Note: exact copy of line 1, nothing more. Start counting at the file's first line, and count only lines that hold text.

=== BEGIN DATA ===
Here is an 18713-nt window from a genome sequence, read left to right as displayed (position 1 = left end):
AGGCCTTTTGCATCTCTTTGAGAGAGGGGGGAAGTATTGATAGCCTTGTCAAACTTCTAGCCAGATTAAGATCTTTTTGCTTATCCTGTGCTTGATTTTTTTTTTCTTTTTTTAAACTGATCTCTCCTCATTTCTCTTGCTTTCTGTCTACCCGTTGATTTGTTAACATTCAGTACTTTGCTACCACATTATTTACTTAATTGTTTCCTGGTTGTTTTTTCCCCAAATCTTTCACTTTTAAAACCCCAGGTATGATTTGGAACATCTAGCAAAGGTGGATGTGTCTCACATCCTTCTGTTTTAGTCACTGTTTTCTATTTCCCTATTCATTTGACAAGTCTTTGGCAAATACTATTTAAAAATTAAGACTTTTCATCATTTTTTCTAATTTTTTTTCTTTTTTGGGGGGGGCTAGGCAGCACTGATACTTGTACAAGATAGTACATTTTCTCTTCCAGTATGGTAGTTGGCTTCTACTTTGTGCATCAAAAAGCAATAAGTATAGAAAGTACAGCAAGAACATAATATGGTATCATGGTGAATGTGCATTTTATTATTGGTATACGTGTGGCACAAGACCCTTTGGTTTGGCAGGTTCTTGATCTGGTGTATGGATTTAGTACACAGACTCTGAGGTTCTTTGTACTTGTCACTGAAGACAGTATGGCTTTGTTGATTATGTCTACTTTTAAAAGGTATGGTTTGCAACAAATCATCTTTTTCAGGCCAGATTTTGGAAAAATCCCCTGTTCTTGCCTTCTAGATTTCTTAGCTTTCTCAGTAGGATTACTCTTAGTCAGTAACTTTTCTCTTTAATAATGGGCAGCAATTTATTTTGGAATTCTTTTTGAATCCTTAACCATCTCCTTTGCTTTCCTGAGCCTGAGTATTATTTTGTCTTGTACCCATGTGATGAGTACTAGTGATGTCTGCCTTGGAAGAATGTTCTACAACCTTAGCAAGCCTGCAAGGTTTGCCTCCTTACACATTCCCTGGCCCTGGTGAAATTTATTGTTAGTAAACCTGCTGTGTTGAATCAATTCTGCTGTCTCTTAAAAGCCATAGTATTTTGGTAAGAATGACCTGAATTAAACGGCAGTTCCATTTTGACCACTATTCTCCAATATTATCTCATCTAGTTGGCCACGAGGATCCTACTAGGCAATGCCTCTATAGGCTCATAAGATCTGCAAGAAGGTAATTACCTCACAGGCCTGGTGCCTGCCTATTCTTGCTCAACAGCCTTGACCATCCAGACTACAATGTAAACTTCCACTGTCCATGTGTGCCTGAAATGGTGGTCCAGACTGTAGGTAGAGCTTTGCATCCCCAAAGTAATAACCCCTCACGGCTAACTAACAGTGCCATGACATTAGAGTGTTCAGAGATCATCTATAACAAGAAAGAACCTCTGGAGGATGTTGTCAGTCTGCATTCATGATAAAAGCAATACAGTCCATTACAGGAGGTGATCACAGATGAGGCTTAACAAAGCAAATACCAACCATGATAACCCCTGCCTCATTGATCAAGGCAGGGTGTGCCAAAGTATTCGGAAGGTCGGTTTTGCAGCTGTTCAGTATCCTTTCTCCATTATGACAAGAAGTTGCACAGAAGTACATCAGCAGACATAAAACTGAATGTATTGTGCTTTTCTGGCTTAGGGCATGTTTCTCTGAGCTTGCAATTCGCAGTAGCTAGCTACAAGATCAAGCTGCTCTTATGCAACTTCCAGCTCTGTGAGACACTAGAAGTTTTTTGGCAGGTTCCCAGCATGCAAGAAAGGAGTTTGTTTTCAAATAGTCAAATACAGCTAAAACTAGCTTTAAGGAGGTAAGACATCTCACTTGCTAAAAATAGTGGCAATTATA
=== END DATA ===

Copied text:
Here is an 18713-nt window from a genome sequence, read left to right as displayed (position 1 = left end):